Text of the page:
Where's it available? Netflix
The haunted house has long been a go-to trope in horror movies. The concept has been around so long, in books and movies, you'd think that there wouldn't be much more to do with it.
- PHOTO COURTESY OF NETFLIX
- HAUNTED Netflix’s new limited series The Haunting of Hill House melds family drama with a terrifying supernatural story.
You'd be wrong. Netflix's newest original series, The Haunting of Hill House, breathes new life into the haunted house genre, taking the well-worn supernatural horror elements we are all familiar with and using them as a frame for what is essentially a tragic family drama.
The series is loosely based on the seminal Shirley Jackson novel of the same name, and follows the story of the seven-member Crain family in the past and present. The episodes jump back and forth in time between the childhood of the five Crain family siblings, which is spent in Hill House—the sprawling Gothic mansion their parents are trying to fix and sell—and present, where those same children, now grown, have a fraught and fractured relationship with each other stemming from their mother's supposed suicide, a traumatic event that forced them to flee Hill House all those years ago.
As an entry into the horror genre, The Haunting of Hill House delivers the goods. You want specters, creepy spirits, and jump scares? You'll get them, and they are executed well enough that you'll definitely give very serious consideration to keeping the lights on when you go to sleep after watching it. But what really sets this series apart is its focus on drama within the Crain family. What happens to them in Hill House as children has torn the family apart. Older sister Shirley (Elizabeth Reaser) has grown up to be a mortician. She is hiding a dark secret from her husband. Oldest son, Luke Crain (Michael Huisman), penned a best selling book on the events at Hill House at the cost of alienating his family. Luke (Oliver Jackson-Cohen), one of two twins in the family, is a heroin addict who has relapsed so many times that most of the family has simply given up on him.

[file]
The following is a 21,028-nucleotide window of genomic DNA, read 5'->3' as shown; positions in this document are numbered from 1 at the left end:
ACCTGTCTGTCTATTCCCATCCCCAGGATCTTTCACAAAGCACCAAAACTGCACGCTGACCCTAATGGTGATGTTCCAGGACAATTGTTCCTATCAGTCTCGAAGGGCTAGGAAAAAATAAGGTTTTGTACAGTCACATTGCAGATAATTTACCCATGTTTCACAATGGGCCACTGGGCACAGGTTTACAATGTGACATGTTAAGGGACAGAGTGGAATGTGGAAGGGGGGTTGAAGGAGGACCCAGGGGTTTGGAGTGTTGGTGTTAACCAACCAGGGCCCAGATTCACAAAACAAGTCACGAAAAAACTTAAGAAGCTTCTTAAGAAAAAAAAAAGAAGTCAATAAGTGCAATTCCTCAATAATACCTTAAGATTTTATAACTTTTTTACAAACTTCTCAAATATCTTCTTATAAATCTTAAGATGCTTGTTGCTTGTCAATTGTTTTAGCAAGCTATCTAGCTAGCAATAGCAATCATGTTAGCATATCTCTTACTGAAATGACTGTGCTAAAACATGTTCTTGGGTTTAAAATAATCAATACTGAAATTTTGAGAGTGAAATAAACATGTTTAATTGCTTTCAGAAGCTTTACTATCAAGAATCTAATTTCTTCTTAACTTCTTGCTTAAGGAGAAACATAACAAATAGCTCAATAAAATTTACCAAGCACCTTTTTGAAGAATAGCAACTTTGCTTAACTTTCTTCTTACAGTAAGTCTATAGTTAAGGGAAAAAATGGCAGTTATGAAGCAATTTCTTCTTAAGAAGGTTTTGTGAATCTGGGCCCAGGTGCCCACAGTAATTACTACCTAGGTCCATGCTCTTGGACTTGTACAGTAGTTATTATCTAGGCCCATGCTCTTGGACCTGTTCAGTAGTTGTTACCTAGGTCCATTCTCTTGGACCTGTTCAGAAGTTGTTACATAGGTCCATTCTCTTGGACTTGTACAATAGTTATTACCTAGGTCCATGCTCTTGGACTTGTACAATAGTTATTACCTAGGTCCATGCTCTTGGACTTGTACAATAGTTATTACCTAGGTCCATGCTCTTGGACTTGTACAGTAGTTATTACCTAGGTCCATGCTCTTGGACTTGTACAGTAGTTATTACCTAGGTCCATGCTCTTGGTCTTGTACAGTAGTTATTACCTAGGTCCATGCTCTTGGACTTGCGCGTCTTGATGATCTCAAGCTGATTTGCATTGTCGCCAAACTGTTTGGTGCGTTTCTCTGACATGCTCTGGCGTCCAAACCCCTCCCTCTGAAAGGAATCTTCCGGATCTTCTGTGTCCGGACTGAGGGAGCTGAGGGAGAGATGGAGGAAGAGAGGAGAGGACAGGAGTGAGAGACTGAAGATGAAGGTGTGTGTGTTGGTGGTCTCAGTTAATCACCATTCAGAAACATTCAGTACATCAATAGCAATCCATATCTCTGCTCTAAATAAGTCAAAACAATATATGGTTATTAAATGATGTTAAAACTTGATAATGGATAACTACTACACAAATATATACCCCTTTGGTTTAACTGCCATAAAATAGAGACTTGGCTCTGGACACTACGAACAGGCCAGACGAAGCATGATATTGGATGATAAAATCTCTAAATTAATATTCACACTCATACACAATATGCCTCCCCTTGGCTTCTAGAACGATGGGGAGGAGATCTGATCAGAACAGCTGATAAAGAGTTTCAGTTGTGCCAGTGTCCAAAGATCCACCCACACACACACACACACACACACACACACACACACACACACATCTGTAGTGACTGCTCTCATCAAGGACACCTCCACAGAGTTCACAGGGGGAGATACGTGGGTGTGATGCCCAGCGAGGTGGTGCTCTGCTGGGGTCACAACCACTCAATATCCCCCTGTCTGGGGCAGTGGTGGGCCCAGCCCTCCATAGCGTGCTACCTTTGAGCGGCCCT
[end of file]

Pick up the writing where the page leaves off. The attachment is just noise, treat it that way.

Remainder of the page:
The suicide of Luke's twin sister, Nell, forces the broken family to come back together and confront what happened to them at Hill House, adding an extra layer of drama and tension to the supernatural storyline. For anyone who's ever had contentious relationships with their family, the interactions that occur amid all the ghouls and ghosts are instantly relatable. It's that focus on the family's drama that makes this series so interesting. At times, it feels like if you stripped away the horror elements of the series, you'd get a show closer to This is Us than The Shining. Introducing the familiar dynamics of family—the secrets, resentments, and bonds shared by its members—grounds the characters and ratchets up the horror elements to a truly terrifying level.
The Haunting of Hill House is a prime example of why haunted house stories remain a fixture in horror, and a master class in how to elevate the genre and push it forward in new and interesting ways. (10 episodes, 50 min. each) Δ